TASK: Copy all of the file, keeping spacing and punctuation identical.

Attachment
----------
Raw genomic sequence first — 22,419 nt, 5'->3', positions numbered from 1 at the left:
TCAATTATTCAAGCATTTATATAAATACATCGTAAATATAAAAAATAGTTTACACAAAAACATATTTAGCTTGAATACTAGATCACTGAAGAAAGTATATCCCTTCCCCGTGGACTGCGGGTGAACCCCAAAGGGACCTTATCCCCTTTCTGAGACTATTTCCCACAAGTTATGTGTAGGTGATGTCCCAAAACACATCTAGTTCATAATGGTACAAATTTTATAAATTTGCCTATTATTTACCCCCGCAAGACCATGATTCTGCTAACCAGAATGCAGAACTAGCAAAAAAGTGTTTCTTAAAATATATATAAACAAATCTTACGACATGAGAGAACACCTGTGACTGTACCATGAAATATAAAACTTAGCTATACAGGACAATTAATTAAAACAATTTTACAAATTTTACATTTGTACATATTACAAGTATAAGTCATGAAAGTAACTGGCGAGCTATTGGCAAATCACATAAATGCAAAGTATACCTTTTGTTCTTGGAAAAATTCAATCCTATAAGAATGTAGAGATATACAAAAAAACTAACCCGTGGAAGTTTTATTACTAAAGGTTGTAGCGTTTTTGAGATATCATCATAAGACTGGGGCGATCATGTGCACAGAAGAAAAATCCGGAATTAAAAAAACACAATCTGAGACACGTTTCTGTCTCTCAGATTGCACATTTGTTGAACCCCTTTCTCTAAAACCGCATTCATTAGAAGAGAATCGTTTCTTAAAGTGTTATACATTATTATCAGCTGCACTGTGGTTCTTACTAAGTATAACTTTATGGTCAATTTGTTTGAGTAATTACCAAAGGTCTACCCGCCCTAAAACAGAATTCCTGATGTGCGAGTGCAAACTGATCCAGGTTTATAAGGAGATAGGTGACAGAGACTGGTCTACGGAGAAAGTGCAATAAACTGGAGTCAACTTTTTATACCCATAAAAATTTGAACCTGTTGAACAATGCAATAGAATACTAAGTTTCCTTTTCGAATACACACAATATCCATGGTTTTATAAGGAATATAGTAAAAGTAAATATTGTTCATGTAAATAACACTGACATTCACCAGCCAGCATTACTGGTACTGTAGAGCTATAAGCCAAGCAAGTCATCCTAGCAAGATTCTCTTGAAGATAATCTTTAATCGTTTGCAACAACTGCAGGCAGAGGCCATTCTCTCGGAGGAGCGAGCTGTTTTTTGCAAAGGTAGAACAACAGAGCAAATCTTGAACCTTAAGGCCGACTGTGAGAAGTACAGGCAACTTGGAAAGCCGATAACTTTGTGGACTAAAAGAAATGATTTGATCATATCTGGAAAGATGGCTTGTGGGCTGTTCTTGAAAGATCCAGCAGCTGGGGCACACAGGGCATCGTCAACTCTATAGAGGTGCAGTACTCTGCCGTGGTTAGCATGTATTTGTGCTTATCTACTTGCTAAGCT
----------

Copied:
Raw genomic sequence first — 22,419 nt, 5'->3', positions numbered from 1 at the left:
TCAATTATTCAAGCATTTATATAAATACATCGTAAATATAAAAAATAGTTTACACAAAAACATATTTAGCTTGAATACTAGATCACTGAAGAAAGTATATCCCTTCCCCGTGGACTGCGGGTGAACCCCAAAGGGACCTTATCCCCTTTCTGAGACTATTTCCCACAAGTTATGTGTAGGTGATGTCCCAAAACACATCTAGTTCATAATGGTACAAATTTTATAAATTTGCCTATTATTTACCCCCGCAAGACCATGATTCTGCTAACCAGAATGCAGAACTAGCAAAAAAGTGTTTCTTAAAATATATATAAACAAATCTTACGACATGAGAGAACACCTGTGACTGTACCATGAAATATAAAACTTAGCTATACAGGACAATTAATTAAAACAATTTTACAAATTTTACATTTGTACATATTACAAGTATAAGTCATGAAAGTAACTGGCGAGCTATTGGCAAATCACATAAATGCAAAGTATACCTTTTGTTCTTGGAAAAATTCAATCCTATAAGAATGTAGAGATATACAAAAAAACTAACCCGTGGAAGTTTTATTACTAAAGGTTGTAGCGTTTTTGAGATATCATCATAAGACTGGGGCGATCATGTGCACAGAAGAAAAATCCGGAATTAAAAAAACACAATCTGAGACACGTTTCTGTCTCTCAGATTGCACATTTGTTGAACCCCTTTCTCTAAAACCGCATTCATTAGAAGAGAATCGTTTCTTAAAGTGTTATACATTATTATCAGCTGCACTGTGGTTCTTACTAAGTATAACTTTATGGTCAATTTGTTTGAGTAATTACCAAAGGTCTACCCGCCCTAAAACAGAATTCCTGATGTGCGAGTGCAAACTGATCCAGGTTTATAAGGAGATAGGTGACAGAGACTGGTCTACGGAGAAAGTGCAATAAACTGGAGTCAACTTTTTATACCCATAAAAATTTGAACCTGTTGAACAATGCAATAGAATACTAAGTTTCCTTTTCGAATACACACAATATCCATGGTTTTATAAGGAATATAGTAAAAGTAAATATTGTTCATGTAAATAACACTGACATTCACCAGCCAGCATTACTGGTACTGTAGAGCTATAAGCCAAGCAAGTCATCCTAGCAAGATTCTCTTGAAGATAATCTTTAATCGTTTGCAACAACTGCAGGCAGAGGCCATTCTCTCGGAGGAGCGAGCTGTTTTTTGCAAAGGTAGAACAACAGAGCAAATCTTGAACCTTAAGGCCGACTGTGAGAAGTACAGGCAACTTGGAAAGCCGATAACTTTGTGGACTAAAAGAAATGATTTGATCATATCTGGAAAGATGGCTTGTGGGCTGTTCTTGAAAGATCCAGCAGCTGGGGCACACAGGGCATCGTCAACTCTATAGAGGTGCAGTACTCTGCCGTGGTTAGCATGTATTTGTGCTTATCTACTTGCTAAGCT